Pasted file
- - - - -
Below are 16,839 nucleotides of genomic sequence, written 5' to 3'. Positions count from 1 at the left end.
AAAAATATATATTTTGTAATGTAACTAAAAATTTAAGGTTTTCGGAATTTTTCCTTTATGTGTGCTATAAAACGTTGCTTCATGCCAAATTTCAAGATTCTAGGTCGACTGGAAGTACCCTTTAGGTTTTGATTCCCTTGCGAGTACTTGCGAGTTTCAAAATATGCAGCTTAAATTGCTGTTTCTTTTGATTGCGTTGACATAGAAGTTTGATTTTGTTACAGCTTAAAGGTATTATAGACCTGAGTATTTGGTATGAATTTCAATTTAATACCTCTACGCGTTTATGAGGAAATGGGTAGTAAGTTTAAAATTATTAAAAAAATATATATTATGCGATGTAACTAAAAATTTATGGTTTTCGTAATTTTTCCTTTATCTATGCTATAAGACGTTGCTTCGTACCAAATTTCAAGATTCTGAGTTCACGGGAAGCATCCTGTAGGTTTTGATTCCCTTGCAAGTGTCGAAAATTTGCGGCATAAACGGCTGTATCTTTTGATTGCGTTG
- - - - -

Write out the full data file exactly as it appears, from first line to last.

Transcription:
Below are 16,839 nucleotides of genomic sequence, written 5' to 3'. Positions count from 1 at the left end.
AAAAATATATATTTTGTAATGTAACTAAAAATTTAAGGTTTTCGGAATTTTTCCTTTATGTGTGCTATAAAACGTTGCTTCATGCCAAATTTCAAGATTCTAGGTCGACTGGAAGTACCCTTTAGGTTTTGATTCCCTTGCGAGTACTTGCGAGTTTCAAAATATGCAGCTTAAATTGCTGTTTCTTTTGATTGCGTTGACATAGAAGTTTGATTTTGTTACAGCTTAAAGGTATTATAGACCTGAGTATTTGGTATGAATTTCAATTTAATACCTCTACGCGTTTATGAGGAAATGGGTAGTAAGTTTAAAATTATTAAAAAAATATATATTATGCGATGTAACTAAAAATTTATGGTTTTCGTAATTTTTCCTTTATCTATGCTATAAGACGTTGCTTCGTACCAAATTTCAAGATTCTGAGTTCACGGGAAGCATCCTGTAGGTTTTGATTCCCTTGCAAGTGTCGAAAATTTGCGGCATAAACGGCTGTATCTTTTGATTGCGTTG